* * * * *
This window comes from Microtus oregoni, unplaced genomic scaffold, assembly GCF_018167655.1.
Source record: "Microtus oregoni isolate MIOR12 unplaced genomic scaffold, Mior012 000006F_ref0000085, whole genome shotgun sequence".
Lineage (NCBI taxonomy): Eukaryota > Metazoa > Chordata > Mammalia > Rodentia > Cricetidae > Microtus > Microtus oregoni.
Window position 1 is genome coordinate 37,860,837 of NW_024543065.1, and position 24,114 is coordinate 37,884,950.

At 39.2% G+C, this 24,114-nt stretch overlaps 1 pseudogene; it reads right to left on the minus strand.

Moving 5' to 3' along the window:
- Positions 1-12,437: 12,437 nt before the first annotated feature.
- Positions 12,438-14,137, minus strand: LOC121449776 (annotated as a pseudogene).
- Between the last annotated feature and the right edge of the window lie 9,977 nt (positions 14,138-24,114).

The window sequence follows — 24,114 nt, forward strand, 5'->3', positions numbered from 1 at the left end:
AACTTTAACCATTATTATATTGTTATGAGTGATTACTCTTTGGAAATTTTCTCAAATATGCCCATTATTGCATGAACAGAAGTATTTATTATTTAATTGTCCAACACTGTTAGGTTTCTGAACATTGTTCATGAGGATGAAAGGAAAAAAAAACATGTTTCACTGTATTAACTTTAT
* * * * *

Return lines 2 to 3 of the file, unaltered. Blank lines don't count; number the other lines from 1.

Source record: "Microtus oregoni isolate MIOR12 unplaced genomic scaffold, Mior012 000006F_ref0000085, whole genome shotgun sequence".
Lineage (NCBI taxonomy): Eukaryota > Metazoa > Chordata > Mammalia > Rodentia > Cricetidae > Microtus > Microtus oregoni.